In October, at the Privacy & Security Forum at George Washington University, Federal Trade Commissioner Terrell McSweeny emphasized that companies that outsource data security to third parties can still be liable in an FTC enforcement action.  This position follows what we have heard previously from the Office of Civil Rights, the agency charged with enforcement of HIPAA. 

The FTC has authority under Section 5 of the FTC Act to prosecute companies for unfair business practices, which includes “unreasonable” data security practices.  What is “unreasonable” can cause uncertainty, and the FTC has provided little guidance as to what constitutes a reasonable procedure other than what may be gleaned from its prior enforcement actions.  Rather, the Commissioner said that a company should look at its data security from an expert’s perspective and determine whether its practices fall inside or outside the box of what is reasonable.  Hopefully, following the recent decision in LabMD, the FTC may be forced to provide more guidance or concede the unfairness prong is only applicable in extreme cases – i.e., cases where there is demonstrable harm to the consumer without counterweighing benefits.   

As is clear from the Commissioner’s comments, this analysis must include vendor oversight.  If a vendor fails to perform adequately, risks consumer information, or stores customer data in vulnerable places, it is likely that the FTC will find the primary business at fault.  This may be the case, even when a business otherwise has good compliance and testing procedures and is truly misled by a vendor.  Additionally, if a business should have known what was happening, there is even more risk of an enforcement action.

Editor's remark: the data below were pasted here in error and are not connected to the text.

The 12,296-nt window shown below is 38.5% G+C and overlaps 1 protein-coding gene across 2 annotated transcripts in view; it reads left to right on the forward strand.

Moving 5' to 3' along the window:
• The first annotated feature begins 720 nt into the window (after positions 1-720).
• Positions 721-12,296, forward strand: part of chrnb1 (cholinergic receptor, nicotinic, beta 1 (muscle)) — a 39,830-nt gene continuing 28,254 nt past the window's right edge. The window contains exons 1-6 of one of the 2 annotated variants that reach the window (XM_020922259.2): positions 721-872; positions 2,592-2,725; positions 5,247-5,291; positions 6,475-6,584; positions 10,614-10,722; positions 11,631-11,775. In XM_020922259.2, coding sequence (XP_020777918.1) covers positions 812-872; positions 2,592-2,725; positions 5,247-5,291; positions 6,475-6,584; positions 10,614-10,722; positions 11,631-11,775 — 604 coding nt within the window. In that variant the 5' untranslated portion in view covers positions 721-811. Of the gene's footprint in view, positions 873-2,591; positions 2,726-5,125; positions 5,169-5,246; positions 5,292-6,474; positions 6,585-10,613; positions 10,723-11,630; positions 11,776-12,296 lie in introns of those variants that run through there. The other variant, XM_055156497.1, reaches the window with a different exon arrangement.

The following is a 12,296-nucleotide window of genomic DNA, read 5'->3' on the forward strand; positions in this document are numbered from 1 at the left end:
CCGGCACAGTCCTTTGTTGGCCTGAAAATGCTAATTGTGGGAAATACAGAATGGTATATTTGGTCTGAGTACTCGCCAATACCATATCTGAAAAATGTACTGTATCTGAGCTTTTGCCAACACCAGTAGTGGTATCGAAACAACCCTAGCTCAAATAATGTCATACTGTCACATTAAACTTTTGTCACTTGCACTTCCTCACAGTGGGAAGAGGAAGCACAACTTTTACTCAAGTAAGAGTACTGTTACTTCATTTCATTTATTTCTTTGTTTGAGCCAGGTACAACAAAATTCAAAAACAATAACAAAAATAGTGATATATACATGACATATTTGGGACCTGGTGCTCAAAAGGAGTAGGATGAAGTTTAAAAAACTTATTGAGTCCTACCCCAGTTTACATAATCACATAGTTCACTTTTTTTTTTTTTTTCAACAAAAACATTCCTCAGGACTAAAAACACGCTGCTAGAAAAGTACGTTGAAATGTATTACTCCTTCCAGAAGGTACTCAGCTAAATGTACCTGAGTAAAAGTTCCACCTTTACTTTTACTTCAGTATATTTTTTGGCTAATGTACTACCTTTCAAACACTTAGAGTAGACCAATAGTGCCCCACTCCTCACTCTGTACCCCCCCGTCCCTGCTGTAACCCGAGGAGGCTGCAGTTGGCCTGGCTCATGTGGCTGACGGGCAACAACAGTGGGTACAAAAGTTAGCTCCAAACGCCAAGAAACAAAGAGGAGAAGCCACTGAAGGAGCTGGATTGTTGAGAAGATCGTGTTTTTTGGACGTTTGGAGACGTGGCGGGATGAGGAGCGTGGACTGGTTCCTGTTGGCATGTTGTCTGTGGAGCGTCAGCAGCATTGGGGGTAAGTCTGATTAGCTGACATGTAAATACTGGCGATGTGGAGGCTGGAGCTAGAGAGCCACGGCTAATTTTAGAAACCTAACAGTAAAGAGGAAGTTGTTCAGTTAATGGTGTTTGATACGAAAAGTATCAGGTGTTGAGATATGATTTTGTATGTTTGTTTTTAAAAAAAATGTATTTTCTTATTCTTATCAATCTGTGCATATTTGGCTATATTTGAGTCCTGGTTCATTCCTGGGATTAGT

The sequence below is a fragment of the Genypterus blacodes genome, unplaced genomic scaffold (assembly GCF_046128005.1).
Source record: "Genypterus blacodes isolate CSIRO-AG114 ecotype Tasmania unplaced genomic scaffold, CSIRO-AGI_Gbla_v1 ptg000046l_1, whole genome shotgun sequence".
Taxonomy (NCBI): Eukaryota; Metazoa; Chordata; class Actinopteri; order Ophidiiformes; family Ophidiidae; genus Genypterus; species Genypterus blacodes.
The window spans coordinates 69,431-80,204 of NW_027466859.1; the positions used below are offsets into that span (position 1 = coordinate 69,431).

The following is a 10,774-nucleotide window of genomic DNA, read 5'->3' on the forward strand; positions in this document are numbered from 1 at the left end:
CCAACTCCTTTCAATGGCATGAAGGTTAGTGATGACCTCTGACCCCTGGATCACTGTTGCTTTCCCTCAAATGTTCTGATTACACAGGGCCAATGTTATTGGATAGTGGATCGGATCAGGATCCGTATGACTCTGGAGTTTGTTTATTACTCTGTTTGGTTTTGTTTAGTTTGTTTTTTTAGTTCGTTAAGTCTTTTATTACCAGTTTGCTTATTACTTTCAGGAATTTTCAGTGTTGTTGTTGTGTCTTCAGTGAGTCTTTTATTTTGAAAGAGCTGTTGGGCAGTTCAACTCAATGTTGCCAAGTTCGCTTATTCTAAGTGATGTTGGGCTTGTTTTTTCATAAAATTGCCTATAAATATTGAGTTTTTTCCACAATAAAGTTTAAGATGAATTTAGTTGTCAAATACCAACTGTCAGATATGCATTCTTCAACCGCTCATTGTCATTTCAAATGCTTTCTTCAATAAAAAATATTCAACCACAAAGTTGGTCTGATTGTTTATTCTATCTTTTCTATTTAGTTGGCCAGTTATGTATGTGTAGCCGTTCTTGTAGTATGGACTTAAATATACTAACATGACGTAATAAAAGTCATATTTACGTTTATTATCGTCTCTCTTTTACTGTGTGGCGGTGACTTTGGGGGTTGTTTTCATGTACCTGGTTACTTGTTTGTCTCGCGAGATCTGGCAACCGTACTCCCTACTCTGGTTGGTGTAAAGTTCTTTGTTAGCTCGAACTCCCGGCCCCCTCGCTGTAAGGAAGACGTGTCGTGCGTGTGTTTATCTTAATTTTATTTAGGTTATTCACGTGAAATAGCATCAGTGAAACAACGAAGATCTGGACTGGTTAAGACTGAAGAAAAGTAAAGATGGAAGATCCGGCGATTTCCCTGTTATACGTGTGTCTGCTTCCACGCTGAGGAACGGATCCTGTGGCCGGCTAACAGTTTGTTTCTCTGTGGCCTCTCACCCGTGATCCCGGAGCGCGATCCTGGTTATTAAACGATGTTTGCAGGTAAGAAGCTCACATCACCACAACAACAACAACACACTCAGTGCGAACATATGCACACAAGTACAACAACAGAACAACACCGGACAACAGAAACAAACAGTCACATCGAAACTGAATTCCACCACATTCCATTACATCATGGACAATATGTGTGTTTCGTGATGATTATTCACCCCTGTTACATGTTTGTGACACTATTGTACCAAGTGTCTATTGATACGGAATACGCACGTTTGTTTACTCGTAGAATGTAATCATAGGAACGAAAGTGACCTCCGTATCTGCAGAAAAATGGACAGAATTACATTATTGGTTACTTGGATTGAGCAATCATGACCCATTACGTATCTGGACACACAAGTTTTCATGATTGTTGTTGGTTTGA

The Commissioner offered two recommendations to businesses to avoid potential vendor liability.  First, companies’ written contracts with vendors should clearly establish how to handle and secure consumer data.  Second, companies should perform due diligence inquiries into a vendor’s capacity to comply with its promises and verify compliance.  The FTC has also offered guidance on best practices for businesses to avoid an enforcement action, based upon more than 50 prior data security settlements.  The Commissioner reiterated at the Forum that such best practices may include creating strict rules about employee access to networks, requiring strong password standards, and keeping software current to eliminate vulnerabilities that may arise.   

In the end, sound information governance practices following “fair information practice principles” (“FIPPs”) will continue to be key, including reasonable controls as to vendors.  A number of organizations have issued FIPPs, including the FTC and the National Institute of Standards and Technology.